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The Rise of Intelligence

The Rise of Intelligence

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Published by Foreign Affairs

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Published by: Foreign Affairs on Mar 30, 2012
Copyright:Attribution Non-commercial


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The Rise of Intelligence
DOES INTELLIGENCE MATTER?People take it for granted that good intelligence wins wars. During most of Western history,however, warriors paid intelligence little heed, because it rarely helped them. Generals sinceCaesar have sought information about their enemies, of course, but for centuries they believedonly what they could see: terrain and troops. They distrusted spies and questioned the tools of prediction -- dreams, omens, entrails, the mutterings of oracles. So inefficacious were thesemethods that of the "fifteen decisive battles of the world" described by the Victorian historianEdward Creasy, intelligence drove the outcome of only one: Rome's victory over Carthage at theMetaurus River in 207 BC. The rest were decided by strength and will.But the situation changed in the nineteenth century as armies began to use railroads anddeveloped general staffs for centralized planning, creating both a target for intelligence gatheringand an organizational home for the information gathered. Even so, intelligence did not have amajor impact on war and politics until communications intercepts in World War I helpedgenerals to win battles -- a trend that continued in later conflicts.Military intelligence thus progressed through three stages. In the nineteenth century, generalstaffs institutionalized it; during World War I, radio intercepts gave it importance; and duringWorld War II and the Cold War, it played such a large role that intelligence officers gainedequality in rank with combat commanders. The latter rightly retained priority, however, forintelligence in war works only through force. It can focus and economize efforts, it can offer anadvantage, but in the end, force is necessary for victory. This remains true even of the war onterrorism, a shadowy campaign against nonstate actors in which intelligence is playing itsgreatest role yet.THE DRAUGHTSMEN'S CONTRACTS
Premodern military commanders made use of advisers, but they generally derided thinking andexalted fighting. Shakespeare summed up their attitude nicely in Troilus and Cressida, when hehad Ulysses complain:They tax our policy and call it cowardice,Count wisdom as no member of the war,Forestall prescience and esteem no actBut that of hand. The still and mental partsThat do contrive how many hands shall strikeWhen fitness calls them on, and know by measureOf their observant toil the enemy's weight,Why, this hath not a finger's dignity.They call this "bed-work," "mapp'ry," "closet-war."So that the ram that batters down the wall,For the great swinge and rudeness of his poiseThey place before his hand that made the engine,Or those that with the finesse of their soulsBy reason guide his execution.In the seventeenth and eighteenth centuries, this attitude started to change with the emergence of army quartermasters, who were responsible for scouting terrain, planning marching routes andencampments, and furnishing supplies. French military historians trace the modern general staff to an 1801 pamphlet by the adjutant Paul Thiébault; their German counterparts, to an 1801memorandum by Colonel Christian von Massenbach. Both documents mention intelligence.Thiébault proposed creating a general staff divided into four bureaus, one of which would dealwith spies, guides, and prisoner exchanges. Massenbach, then a quartermaster, noted thatofficials "must know not only their own country, they must also know the neighboring states;they must not only be in the position to indicate those positions that we, under certain conditions,would have to take, but also those which the enemy commander, under these very conditions,would take, and would have to take."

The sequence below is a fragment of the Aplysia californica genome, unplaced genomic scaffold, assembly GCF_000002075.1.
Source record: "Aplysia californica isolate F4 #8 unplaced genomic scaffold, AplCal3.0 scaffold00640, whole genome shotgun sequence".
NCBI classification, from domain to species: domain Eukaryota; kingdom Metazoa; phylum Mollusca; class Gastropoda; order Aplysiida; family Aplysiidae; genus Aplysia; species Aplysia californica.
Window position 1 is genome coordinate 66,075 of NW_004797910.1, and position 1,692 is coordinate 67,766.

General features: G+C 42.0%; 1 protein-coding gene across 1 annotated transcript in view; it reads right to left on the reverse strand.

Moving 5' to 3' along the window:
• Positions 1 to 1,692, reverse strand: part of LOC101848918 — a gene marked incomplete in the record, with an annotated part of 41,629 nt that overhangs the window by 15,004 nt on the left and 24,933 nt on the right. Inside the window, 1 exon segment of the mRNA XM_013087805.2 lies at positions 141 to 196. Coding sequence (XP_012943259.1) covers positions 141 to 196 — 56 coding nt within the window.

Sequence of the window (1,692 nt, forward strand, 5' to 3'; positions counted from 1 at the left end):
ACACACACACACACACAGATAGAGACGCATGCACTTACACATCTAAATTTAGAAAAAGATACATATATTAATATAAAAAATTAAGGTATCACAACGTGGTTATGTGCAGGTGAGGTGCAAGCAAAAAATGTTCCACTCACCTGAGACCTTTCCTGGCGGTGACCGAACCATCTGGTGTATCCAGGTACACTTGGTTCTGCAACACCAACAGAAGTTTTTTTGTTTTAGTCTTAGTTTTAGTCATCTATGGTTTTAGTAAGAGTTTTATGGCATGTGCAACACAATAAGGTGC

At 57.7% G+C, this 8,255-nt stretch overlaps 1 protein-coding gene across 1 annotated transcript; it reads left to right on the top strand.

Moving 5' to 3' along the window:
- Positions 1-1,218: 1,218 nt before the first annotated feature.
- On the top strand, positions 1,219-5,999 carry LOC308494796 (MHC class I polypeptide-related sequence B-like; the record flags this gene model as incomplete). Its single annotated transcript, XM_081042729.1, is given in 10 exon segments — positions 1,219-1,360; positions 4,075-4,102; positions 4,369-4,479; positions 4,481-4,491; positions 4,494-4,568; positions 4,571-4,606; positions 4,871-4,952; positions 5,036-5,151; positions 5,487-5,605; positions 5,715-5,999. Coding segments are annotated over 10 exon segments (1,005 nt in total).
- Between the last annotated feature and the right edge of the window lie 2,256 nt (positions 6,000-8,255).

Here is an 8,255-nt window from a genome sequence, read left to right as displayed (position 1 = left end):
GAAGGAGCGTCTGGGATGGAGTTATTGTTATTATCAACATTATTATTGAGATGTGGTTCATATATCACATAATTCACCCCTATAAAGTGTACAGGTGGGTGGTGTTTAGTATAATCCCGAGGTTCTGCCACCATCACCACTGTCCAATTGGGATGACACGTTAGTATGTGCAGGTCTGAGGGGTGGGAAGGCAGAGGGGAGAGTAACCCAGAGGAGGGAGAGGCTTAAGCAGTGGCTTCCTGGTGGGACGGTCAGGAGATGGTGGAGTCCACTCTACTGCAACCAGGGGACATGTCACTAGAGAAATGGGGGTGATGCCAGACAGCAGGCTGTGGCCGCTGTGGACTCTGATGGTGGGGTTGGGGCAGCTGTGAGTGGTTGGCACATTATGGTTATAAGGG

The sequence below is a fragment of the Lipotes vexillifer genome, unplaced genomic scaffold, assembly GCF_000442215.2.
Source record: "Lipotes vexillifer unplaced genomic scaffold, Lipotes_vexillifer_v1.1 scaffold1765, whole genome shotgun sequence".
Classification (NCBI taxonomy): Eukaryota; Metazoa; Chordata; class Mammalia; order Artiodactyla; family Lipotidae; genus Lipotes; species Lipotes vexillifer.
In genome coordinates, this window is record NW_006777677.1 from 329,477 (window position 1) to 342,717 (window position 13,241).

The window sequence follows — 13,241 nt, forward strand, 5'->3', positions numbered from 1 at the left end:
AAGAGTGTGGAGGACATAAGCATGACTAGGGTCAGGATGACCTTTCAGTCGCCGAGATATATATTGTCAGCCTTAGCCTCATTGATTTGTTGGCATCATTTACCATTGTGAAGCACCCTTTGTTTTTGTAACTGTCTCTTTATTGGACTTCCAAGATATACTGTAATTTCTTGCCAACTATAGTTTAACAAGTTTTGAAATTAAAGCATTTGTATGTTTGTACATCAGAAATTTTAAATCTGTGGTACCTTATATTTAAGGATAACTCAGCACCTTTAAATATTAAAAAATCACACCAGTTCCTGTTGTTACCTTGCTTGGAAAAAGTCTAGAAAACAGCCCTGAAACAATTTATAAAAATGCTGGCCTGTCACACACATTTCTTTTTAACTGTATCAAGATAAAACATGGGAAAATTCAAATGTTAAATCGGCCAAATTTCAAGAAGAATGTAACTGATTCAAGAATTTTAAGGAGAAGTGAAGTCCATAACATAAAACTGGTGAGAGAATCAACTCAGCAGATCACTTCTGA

The French Revolutionary Wars marked the advent of large armies of civilians. This led to theevolution of officer corps and, within them, permanent planning staffs. But neither thosedevelopments nor the arrival of railroads produced special units for evaluating intelligence. Onlyafter a defeat had shamed a nation, or the prospect of one had stung it, did militaryestablishments change their ways. If armies wanted to defend themselves against an attack, theyhad to know or believe that one was coming. They needed a staff unit to gather and weigh allkinds of intelligence. The role of defeat in spurring the establishment of such branches inWestern armies is universal.LOSERS LEARNRussia was among the first countries to create a unit for intelligence evaluation, spurred by itscapitulation in the Crimean War in 1856. The newly enthroned liberal tsar, Alexander II, hadbeen impressed by Colonel Dmitri Miliutin, an instructor in the staff academy who had publisheda two-volume study of military statistics based on a sojourn in Prussia, and named him warminister in 1861. Miliutin set about modernizing the Russian military staff. By 1865, one of itssix departments was devoted to gathering and evaluating information about foreign armies.Following its defeat by Prussia in 187071 in the Franco-Prussian War, France hastily created amodern military general staff modeled after that of its enemy, which had developed one duringthe Napoleonic Wars. Improved and made permanent in 1874, the French general staff had sixbureaus, including one dealing with what was at first called "military statistics" and later"intelligence." The sting of 187071 drove France, in a revanchist fervor, to become the leader inmilitary code breaking by World War I.Meanwhile, Austria had taken similar steps. Austria and Prussia had mobilized against eachother in 1850 over the leadership of the Germanic Confederation, and although Prussiaultimately backed down, Austria had been scared. Immediately after demobilization, it combinedits staff's intelligence-gathering and intelligence-evaluating elements into the Evidenzbüro. Then,in 1911, during the Tripolitanian War (both of whose combatants, Italy and the Ottoman Empire,bordered on Austria), Austria began to intercept and solve foreign military cryptograms,developing an expertise second only to France's.